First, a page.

With more than $30 trillion riding on U.S. mutual funds and exchange traded funds, you would think investors would have a strong grasp of what they pay to own the diversified portfolios.
Mutual funds and ETFs snip off money each year from the portfolio’s assets to cover their costs. Those annual costs are called the annual expense ratio. (Yes, Fidelity has four index funds that don’t charge an annual expense ratio. They are outliers.)
A recent survey by State Street Global Advisors seems to have some encouraging news. Nearly nine in 10 participants say they are aware of expense ratios. But being aware does not translate into being fee smart. Just one-third of participants said they fully understand what an expense ratio is.
And that confusion can be costly. An expense ratio is a seemingly small fee that ends up having a big impact on the growth of your fund and ETF investments over time.
Take a few minutes to master the math of expense ratios, and you just might find an easy way to boost your future performance, simply by paying less to invest in a mutual fund or ETF.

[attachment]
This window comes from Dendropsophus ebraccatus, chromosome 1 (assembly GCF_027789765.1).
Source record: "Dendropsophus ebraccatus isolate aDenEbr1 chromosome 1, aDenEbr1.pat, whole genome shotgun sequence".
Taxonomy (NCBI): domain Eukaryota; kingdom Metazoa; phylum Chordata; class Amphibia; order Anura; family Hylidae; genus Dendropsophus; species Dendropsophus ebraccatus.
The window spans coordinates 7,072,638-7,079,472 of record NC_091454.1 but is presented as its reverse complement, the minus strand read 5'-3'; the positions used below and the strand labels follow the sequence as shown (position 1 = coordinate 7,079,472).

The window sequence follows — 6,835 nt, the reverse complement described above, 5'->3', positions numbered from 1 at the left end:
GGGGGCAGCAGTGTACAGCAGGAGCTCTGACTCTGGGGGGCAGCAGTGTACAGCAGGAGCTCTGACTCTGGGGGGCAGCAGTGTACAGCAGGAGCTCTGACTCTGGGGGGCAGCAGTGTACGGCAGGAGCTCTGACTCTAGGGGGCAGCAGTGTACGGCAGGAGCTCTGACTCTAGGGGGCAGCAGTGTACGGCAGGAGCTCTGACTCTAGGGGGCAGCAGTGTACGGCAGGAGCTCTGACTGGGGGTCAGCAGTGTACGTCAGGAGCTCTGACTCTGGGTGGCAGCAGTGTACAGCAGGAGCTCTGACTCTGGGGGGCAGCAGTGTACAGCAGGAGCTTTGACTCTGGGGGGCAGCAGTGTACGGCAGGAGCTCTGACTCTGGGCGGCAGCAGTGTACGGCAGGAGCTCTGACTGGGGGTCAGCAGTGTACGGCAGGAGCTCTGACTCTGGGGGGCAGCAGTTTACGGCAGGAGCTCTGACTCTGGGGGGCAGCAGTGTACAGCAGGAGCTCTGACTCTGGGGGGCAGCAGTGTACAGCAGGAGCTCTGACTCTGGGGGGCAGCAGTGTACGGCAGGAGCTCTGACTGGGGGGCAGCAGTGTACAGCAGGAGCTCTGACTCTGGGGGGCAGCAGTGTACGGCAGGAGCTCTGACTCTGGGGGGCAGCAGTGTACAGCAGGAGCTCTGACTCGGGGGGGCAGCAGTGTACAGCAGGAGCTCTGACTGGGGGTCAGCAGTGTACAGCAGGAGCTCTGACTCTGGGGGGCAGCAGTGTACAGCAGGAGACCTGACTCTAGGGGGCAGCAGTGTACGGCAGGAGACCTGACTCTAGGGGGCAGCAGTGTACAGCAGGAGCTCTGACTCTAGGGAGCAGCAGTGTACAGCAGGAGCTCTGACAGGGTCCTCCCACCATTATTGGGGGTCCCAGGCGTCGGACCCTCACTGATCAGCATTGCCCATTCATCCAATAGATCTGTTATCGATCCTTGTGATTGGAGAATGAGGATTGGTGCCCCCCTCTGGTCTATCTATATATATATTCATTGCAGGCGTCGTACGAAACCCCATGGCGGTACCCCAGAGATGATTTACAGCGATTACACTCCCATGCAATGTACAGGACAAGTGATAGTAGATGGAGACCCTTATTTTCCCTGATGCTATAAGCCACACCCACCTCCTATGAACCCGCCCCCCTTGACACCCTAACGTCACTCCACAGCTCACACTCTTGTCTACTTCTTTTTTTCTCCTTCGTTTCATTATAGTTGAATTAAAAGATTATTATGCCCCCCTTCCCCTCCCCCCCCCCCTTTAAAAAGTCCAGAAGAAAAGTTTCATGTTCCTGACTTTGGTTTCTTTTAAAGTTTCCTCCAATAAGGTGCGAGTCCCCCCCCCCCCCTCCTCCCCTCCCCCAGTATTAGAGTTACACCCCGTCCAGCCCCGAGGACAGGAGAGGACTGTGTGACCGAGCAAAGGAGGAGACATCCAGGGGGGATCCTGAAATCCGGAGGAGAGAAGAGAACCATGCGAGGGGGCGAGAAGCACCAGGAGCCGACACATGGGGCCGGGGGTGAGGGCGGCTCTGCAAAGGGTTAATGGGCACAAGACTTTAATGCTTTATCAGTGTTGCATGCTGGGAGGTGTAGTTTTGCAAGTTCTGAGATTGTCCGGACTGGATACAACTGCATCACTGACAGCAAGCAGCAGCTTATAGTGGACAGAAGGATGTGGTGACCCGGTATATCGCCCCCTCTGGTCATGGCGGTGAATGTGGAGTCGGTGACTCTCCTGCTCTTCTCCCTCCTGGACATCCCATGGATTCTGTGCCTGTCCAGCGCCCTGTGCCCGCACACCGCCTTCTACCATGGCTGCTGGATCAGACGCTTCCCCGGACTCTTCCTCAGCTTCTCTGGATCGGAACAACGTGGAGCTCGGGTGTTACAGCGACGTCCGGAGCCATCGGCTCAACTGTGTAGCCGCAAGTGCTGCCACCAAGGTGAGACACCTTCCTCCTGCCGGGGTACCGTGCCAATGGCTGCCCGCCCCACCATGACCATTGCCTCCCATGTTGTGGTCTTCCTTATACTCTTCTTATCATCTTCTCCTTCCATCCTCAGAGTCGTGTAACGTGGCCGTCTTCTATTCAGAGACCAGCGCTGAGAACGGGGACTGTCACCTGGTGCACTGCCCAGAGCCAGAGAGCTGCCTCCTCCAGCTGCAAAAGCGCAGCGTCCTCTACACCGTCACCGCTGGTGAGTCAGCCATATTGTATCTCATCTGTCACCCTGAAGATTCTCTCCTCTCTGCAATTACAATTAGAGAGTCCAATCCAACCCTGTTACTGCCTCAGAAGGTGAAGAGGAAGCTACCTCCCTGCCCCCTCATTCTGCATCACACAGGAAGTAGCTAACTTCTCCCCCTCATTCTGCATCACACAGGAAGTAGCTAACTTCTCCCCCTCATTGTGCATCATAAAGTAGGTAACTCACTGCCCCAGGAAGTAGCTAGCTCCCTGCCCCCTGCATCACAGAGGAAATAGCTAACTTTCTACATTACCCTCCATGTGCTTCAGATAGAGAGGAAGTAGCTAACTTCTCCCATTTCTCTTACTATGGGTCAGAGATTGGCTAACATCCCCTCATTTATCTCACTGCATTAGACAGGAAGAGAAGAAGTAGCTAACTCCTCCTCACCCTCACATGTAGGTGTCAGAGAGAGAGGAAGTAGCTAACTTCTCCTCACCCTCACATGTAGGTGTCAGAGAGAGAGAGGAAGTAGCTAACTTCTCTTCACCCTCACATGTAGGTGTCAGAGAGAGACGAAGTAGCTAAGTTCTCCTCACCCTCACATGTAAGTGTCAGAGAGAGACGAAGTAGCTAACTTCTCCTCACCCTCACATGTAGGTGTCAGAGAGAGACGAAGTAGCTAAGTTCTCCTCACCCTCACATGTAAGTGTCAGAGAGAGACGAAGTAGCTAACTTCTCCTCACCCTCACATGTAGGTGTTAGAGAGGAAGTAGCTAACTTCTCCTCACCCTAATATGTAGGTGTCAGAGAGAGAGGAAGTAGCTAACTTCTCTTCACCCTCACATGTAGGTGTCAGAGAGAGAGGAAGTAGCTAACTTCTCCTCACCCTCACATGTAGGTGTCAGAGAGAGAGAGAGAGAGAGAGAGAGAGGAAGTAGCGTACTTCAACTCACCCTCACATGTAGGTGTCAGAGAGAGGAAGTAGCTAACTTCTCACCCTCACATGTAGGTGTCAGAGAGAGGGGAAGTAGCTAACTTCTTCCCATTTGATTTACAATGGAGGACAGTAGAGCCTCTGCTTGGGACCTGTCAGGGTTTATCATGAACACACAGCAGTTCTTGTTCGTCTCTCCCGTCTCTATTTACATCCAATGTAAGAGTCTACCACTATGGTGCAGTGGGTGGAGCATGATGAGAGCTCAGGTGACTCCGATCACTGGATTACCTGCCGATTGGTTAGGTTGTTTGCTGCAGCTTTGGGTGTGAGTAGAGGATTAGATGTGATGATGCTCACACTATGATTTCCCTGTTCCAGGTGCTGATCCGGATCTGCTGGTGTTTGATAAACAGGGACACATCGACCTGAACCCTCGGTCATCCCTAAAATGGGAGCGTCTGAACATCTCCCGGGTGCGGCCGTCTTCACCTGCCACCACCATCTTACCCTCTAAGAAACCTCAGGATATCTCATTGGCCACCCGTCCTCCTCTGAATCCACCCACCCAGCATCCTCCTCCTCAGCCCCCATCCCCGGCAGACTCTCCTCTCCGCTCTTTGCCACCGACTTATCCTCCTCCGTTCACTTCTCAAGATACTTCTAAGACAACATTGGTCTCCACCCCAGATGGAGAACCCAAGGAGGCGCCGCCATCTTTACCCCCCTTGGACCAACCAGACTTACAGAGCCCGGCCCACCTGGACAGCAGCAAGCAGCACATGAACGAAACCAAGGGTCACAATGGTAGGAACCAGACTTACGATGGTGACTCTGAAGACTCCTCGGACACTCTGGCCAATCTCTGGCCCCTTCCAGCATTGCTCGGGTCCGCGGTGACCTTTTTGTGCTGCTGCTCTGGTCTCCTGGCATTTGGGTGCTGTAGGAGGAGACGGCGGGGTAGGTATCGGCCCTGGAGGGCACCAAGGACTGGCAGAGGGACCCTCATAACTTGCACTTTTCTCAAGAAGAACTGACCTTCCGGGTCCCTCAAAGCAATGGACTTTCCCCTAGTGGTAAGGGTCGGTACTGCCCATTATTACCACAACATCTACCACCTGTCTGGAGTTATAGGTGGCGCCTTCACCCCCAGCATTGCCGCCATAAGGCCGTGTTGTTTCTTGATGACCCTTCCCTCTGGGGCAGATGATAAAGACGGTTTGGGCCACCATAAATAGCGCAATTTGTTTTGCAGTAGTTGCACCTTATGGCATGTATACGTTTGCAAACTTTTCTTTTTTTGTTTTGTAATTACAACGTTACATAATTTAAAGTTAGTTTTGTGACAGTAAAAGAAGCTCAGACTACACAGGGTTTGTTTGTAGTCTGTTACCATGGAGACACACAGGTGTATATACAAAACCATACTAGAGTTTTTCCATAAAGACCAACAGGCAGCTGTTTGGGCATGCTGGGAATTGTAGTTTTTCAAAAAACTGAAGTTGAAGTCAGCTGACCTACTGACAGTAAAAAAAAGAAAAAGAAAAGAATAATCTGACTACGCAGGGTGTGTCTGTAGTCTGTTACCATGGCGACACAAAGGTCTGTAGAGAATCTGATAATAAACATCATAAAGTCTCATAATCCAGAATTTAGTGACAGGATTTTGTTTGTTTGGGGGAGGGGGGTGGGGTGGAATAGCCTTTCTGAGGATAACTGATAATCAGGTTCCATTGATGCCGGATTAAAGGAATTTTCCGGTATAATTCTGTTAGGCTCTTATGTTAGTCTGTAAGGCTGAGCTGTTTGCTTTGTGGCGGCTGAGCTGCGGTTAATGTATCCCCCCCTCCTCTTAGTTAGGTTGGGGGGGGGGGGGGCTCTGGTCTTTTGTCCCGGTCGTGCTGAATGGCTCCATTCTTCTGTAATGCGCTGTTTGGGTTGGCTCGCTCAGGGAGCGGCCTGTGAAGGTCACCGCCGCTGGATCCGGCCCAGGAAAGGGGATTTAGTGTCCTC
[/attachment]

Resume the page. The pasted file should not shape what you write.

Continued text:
Expense ratios: The percentage you pay to own a fund
Expense ratios are expressed as a percentage. A fund with a 1% expense ratio takes 1% of the fund’s assets each year to cover its costs. A fund with an 0.50% expense ratio shaves off a half a percentage point each year to cover its costs. A fund with an 0.10% expense ratio charges one-tenth of one percent (or 10 basis points in financial lingo).
The financial service industry is quite happy if you don’t think any of that is worth your time. It loves customers who think 1% is nothing, and can’t be bothered thinking through the ramifications of paying 1% vs. 0.10%.
In reality, it is a huge deal for investors.
Let’s assume you own a fund that has a pre-fee return for the year of 8%. If that fund charges a 1% annual expense ratio, the actual gain your account is credited with will be 7%. If the fund instead charges an 0.10% expense ratio, your account will be credited with a return of 7.9%.